The company benefited immensely by the addition to its research staff of Professor Vladimir Ipatieff, famous Russian scientist known internationally for his work in high-pressure catalysis. His contribution in catalytic chemistry gave UOP a position of leadership in the development of catalysis as applied to petroleum processing, the first being catalytic polymerization. Vladimir Haensel, a student of Ipatieff’s, joined UOP and developed Platforming in the 1950s. This process used very small amounts of platinum as a catalyst for the high yield of high-octane gasoline from petroleum-based feeds.[6]

The Riverside facility was recognized as a National Historic Chemical Landmark by the American Chemical Society in 1995.[2]


Adsorption separation technology[edit]

Distillation is the most common way to separate chemicals with different boiling points. The greater the difference in boiling points, the easier it is to do. However, when boiling points are too similar, this isn't feasible. Adsorption separation might be possible. In adsorption separation, a mixture of chemicals flows past a porous solid called the adsorbent and some chemicals tend to "hang out" longer. A valid analogy is to imagine a busy street with people walking in the same direction past great places to eat. The hungriest people will tend to stop right away. The people that were pretty full will make it far down the street. Now imagine flooding the whole town with water and everyone runs out where you can collect them according to how hungry they were. In technical terms the liquid flush is called the desorbent.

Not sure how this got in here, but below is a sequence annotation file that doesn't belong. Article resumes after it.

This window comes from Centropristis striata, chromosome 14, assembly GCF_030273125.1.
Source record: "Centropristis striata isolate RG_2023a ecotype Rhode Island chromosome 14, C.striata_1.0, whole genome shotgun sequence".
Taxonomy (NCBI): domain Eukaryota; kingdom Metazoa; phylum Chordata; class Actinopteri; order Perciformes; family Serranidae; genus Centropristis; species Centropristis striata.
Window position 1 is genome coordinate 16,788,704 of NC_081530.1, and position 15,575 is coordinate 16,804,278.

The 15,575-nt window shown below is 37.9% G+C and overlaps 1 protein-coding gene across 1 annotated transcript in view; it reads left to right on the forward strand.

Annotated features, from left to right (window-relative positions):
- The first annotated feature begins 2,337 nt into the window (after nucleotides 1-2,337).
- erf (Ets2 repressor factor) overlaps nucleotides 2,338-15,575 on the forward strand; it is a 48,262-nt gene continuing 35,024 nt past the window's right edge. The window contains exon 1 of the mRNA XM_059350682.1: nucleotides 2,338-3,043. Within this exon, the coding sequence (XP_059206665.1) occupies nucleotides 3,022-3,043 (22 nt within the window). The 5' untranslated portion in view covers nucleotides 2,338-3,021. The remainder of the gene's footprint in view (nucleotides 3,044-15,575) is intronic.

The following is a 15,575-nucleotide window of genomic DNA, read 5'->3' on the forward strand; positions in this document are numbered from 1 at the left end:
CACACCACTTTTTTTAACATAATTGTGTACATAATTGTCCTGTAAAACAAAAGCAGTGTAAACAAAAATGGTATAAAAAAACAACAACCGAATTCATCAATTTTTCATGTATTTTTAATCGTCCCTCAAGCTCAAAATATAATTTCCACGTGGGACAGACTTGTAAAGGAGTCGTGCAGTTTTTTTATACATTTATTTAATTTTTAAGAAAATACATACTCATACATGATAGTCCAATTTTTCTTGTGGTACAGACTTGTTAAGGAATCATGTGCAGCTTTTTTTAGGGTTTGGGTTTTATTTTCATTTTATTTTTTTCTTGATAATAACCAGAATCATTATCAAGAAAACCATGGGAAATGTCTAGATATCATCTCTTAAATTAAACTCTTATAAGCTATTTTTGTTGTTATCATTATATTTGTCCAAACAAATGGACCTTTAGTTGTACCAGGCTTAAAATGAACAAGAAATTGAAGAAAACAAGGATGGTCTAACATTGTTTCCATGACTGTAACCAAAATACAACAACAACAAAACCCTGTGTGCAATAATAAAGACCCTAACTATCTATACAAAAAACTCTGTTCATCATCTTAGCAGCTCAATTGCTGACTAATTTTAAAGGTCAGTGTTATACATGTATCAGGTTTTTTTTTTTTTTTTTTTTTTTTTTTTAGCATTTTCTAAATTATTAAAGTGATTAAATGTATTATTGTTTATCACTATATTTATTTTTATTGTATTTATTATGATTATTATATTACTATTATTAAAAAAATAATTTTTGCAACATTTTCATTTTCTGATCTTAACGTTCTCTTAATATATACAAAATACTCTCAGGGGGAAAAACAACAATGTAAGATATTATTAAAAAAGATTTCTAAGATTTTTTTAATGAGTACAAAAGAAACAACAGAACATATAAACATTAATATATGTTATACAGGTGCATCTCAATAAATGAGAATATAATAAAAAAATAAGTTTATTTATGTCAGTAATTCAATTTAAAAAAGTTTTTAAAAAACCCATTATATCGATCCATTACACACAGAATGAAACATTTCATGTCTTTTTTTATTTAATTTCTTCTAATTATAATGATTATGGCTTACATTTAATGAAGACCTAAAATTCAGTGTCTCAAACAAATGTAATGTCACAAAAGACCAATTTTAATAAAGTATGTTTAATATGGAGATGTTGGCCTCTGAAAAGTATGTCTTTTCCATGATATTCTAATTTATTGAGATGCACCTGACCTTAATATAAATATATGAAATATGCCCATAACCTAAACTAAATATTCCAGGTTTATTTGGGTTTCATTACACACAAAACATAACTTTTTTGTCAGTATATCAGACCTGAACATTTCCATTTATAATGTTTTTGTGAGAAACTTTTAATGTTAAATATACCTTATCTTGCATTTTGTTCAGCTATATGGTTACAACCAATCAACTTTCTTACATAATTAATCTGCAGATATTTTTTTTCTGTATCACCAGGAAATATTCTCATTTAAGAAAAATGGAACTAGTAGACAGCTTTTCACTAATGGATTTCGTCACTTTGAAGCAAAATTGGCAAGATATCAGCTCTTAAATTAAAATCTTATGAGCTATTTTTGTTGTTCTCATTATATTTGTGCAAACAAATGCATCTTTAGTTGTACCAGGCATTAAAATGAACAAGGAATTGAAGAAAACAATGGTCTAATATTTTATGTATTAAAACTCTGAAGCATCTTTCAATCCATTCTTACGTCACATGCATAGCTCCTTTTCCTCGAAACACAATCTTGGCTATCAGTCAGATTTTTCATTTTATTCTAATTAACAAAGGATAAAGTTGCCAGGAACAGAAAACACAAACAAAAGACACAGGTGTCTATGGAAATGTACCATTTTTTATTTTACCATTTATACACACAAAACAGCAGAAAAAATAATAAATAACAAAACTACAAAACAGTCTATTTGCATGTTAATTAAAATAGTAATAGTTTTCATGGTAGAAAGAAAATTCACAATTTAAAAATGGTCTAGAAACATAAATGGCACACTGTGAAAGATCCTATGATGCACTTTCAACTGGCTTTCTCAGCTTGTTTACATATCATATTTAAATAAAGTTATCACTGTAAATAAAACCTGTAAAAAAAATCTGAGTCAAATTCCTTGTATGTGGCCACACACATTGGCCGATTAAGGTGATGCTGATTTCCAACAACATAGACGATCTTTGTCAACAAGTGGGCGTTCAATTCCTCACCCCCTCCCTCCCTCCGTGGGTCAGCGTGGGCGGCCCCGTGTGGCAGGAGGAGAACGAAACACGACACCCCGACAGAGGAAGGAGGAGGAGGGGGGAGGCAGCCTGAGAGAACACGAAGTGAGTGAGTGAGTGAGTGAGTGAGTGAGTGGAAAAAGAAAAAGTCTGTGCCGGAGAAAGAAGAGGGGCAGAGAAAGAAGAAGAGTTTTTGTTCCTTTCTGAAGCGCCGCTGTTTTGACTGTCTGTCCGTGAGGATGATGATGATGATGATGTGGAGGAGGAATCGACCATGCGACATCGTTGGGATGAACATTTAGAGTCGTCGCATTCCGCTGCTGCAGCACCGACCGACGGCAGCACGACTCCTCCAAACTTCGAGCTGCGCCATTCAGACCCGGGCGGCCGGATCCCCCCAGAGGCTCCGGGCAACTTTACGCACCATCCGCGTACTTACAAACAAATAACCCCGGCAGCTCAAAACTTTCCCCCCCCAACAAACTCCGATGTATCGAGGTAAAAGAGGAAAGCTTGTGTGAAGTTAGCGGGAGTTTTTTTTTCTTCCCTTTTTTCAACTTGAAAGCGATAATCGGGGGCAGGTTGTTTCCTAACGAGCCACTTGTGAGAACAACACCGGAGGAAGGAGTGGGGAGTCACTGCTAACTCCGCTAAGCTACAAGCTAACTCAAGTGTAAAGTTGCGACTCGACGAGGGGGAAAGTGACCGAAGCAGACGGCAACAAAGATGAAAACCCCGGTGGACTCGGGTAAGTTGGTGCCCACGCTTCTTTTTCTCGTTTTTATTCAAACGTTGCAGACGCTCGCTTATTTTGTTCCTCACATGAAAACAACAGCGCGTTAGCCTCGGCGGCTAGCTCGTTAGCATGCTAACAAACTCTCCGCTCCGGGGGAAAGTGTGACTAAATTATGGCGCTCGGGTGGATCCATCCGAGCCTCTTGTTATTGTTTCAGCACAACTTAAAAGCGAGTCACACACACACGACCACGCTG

This type of separation was first commonly used in the laboratory to separate small test samples. UOP pioneered a method of separating large volumes of chemicals. They call the counter-current embodiment of it the Sorbex family of processes.[7] These are the major ones designed by UOP:

Parex: separation of para-xylene from a mixture of xylene isomers
MX Sorbex: separation of meta-xylene from a mixed of xylene isomers
Molex: linear paraffins from branched and cyclic hydrocarbons
Olex: olefins from paraffins
Cresex: para-cresol or meta-cresol from other cresol isomers
Cymex: para-cymene or meta-cymene from other cymene isomers
Sarex: fructose from mixed sugars

Renewable fuels technology[edit]

In 2008, UOP revealed its Ecofining process which takes vegetable oils, or lipids, and converts them into replacements for diesel and jet fuels. The resultant fuels from this refining process are indistinguishable from existing fossil-based petro-diesels and jet fuels.[8]

Catalytic converter[edit]

Most of UOP's work is not known to the general public since most applications are within refineries and petrochemical plants. However, one technology UOP helped developed is familiar to automobile owners. During the 1970s, UOP worked on pioneering a combined muffler catalytic converter. To help publicize their work they sponsored CanAm and Formula One teams. The race cars used were developed by Shadow Racing Cars. Many race fans were drawn to the team's innovative designs and underdog status. UOP finally achieved a goal when California adopted the catalytic converter after the UOP governmental relations rep, Donald Gazzaniga, helped push legislation through the state Senate and Assembly. [9]

See also[edit]


  1. ^ "Universal Oil Products". Archived from the original on 2009-08-17. Retrieved 2009-09-21.
  2. ^ a b c d "Universal Oil Products (UOP) Riverside Laboratory". American Chemical Society. Retrieved April 27, 2012.
  3. ^ a b "Founding Years". UOP. Retrieved September 28, 2017.
  4. ^ http://www.abcolby.com/ A.B. Colby, Inc., UOP distributor
  5. ^ "Honeywell to acquire remaining stake in UOP LLC Joint Venture". Nema.org. Retrieved 2012-01-29.
  6. ^ "A history of industrial catalysis 2010, Author Nicholas Nicholas". Ebah.com.br. Retrieved 2012-01-29.
  7. ^ "UOP Sorbex family of technologies, Author James Johnson". Chemeng-processing.blogspot.com. 2009-02-21. Retrieved 2012-01-29.
  8. ^ "UOP/Eni Ecofining Process for Green Diesel Fuel". Retrieved 2009-12-27.
  9. ^ UOP

External links[edit]